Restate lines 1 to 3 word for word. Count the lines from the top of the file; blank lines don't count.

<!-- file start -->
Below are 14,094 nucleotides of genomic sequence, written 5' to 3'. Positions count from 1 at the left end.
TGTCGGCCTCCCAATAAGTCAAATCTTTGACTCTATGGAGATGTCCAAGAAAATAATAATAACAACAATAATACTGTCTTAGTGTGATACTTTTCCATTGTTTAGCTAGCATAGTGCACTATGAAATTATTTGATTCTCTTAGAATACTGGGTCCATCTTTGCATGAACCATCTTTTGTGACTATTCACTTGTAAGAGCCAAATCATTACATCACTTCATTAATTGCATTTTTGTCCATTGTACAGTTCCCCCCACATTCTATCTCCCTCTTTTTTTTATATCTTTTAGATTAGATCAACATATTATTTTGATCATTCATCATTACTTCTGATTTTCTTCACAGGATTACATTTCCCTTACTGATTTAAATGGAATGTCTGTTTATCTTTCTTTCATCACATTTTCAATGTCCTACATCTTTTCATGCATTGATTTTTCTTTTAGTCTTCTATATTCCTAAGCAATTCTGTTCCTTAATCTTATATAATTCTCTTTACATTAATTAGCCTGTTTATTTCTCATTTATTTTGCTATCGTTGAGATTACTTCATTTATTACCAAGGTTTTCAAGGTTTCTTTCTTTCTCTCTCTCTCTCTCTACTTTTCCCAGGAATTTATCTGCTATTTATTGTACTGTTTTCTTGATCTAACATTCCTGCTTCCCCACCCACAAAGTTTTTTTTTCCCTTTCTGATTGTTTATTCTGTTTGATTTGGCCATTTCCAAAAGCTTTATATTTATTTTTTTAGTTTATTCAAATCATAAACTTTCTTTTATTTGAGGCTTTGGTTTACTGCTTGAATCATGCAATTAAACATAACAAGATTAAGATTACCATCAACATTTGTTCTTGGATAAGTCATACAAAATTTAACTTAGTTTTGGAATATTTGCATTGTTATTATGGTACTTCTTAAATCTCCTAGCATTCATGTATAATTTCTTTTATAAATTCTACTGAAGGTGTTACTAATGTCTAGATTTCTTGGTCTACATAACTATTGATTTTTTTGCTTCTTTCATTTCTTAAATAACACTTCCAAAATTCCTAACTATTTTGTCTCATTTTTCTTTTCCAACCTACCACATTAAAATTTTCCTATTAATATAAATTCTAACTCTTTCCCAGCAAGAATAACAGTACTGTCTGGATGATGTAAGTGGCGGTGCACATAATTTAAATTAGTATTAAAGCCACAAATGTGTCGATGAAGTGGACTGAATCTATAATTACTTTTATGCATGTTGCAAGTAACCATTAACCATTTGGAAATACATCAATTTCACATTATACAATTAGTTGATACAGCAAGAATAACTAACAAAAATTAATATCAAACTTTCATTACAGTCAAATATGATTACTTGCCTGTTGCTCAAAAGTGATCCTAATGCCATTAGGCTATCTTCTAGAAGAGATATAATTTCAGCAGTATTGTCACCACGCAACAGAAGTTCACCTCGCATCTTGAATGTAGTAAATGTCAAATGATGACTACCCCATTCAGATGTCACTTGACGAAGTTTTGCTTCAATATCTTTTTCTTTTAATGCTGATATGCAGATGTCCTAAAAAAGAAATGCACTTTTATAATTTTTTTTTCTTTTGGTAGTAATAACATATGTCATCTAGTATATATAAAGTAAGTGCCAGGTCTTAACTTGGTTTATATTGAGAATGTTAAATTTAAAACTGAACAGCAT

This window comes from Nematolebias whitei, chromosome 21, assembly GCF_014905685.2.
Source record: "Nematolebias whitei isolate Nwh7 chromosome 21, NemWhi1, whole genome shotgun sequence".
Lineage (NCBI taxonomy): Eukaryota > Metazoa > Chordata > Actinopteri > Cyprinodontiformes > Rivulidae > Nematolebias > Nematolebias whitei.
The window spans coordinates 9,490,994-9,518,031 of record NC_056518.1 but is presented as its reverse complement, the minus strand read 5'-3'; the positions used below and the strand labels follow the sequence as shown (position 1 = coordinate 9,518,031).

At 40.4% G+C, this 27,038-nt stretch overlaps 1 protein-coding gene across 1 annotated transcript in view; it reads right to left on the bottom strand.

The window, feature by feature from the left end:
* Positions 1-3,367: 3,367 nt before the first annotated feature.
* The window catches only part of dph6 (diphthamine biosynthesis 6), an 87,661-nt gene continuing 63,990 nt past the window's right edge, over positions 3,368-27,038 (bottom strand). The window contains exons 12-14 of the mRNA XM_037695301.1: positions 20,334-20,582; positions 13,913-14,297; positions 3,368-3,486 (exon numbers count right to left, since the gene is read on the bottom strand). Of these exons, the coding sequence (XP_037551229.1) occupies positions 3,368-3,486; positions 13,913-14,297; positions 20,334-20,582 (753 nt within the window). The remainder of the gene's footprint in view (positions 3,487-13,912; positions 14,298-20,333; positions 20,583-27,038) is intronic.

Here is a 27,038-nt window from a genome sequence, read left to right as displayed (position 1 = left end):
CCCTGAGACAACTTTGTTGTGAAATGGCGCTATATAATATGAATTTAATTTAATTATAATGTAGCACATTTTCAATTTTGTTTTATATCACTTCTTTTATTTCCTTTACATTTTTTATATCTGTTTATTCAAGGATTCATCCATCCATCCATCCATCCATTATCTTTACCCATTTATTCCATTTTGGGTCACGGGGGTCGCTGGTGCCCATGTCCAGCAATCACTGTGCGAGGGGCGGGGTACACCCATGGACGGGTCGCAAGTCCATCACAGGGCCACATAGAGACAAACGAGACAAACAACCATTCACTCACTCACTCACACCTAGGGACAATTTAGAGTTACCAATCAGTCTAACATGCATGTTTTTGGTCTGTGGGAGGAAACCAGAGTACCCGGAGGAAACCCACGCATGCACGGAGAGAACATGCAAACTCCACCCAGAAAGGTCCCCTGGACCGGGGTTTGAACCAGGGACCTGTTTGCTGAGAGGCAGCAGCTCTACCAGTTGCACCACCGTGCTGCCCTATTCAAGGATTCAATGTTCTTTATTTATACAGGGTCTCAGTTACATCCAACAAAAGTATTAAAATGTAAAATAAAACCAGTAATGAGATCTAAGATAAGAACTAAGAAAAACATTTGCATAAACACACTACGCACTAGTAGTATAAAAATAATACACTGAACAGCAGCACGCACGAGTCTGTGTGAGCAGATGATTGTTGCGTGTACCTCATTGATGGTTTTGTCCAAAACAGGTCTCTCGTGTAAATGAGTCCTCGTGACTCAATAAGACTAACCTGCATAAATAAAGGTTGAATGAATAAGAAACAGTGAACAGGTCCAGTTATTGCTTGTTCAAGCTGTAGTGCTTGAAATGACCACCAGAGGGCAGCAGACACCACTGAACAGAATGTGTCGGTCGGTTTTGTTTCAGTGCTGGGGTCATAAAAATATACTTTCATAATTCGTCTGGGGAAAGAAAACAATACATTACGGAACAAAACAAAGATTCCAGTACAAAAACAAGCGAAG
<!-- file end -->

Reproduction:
Below are 14,094 nucleotides of genomic sequence, written 5' to 3'. Positions count from 1 at the left end.
TGTCGGCCTCCCAATAAGTCAAATCTTTGACTCTATGGAGATGTCCAAGAAAATAATAATAACAACAATAATACTGTCTTAGTGTGATACTTTTCCATTGTTTAGCTAGCATAGTGCACTATGAAATTATTTGATTCTCTTAGAATACTGGGTCCATCTTTGCATGAACCATCTTTTGTGACTATTCACTTGTAAGAGCCAAATCATTACATCACTTCATTAATTGCATTTTTGTCCATTGTACAGTTCCCCCCACATTCTATCTCCCTCTTTTTTTTATATCTTTTAGATTAGATCAACATATTATTTTGATCATTCATCATTACTTCTGATTTTCTTCACAGGATTACATTTCCCTTACTGATTTAAATGGAATGTCTGTTTATCTTTCTTTCATCACATTTTCAATGTCCTACATCTTTTCATGCATTGATTTTTCTTTTAGTCTTCTATATTCCTAAGCAATTCTGTTCCTTAATCTTATATAATTCTCTTTACATTAATTAGCCTGTTTATTTCTCATTTATTTTGCTATCGTTGAGATTACTTCATTTATTACCAAGGTTTTCAAGGTTTCTTTCTTTCTCTCTCTCTCTCTCTACTTTTCCCAGGAATTTATCTGCTATTTATTGTACTGTTTTCTTGATCTAACATTCCTGCTTCCCCACCCACAAAGTTTTTTTTTCCCTTTCTGATTGTTTATTCTGTTTGATTTGGCCATTTCCAAAAGCTTTATATTTATTTTTTTAGTTTATTCAAATCATAAACTTTCTTTTATTTGAGGCTTTGGTTTACTGCTTGAATCATGCAATTAAACATAACAAGATTAAGATTACCATCAACATTTGTTCTTGGATAAGTCATACAAAATTTAACTTAGTTTTGGAATATTTGCATTGTTATTATGGTACTTCTTAAATCTCCTAGCATTCATGTATAATTTCTTTTATAAATTCTACTGAAGGTGTTACTAATGTCTAGATTTCTTGGTCTACATAACTATTGATTTTTTTGCTTCTTTCATTTCTTAAATAACACTTCCAAAATTCCTAACTATTTTGTCTCATTTTTCTTTTCCAACCTACCACATTAAAATTTTCCTATTAATATAAATTCTAACTCTTTCCCAGCAAGAATAACAGTACTGTCTGGATGATGTAAGTGGCGGTGCACATAATTTAAATTAGTATTAAAGCCACAAATGTGTCGATGAAGTGGACTGAATCTATAATTACTTTTATGCATGTTGCAAGTAACCATTAACCATTTGGAAATACATCAATTTCACATTATACAATTAGTTGATACAGCAAGAATAACTAACAAAAATTAATATCAAACTTTCATTACAGTCAAATATGATTACTTGCCTGTTGCTCAAAAGTGATCCTAATGCCATTAGGCTATCTTCTAGAAGAGATATAATTTCAGCAGTATTGTCACCACGCAACAGAAGTTCACCTCGCATCTTGAATGTAGTAAATGTCAAATGATGACTACCCCATTCAGATGTCACTTGACGAAGTTTTGCTTCAATATCTTTTTCTTTTAATGCTGATATGCAGATGTCCTAAAAAAGAAATGCACTTTTATAATTTTTTTTTCTTTTGGTAGTAATAACATATGTCATCTAGTATATATAAAGTAAGTGCCAGGTCTTAACTTGGTTTATATTGAGAATGTTAAATTTAAAACTGAACAGCAT

This window comes from Nematolebias whitei, chromosome 21, assembly GCF_014905685.2.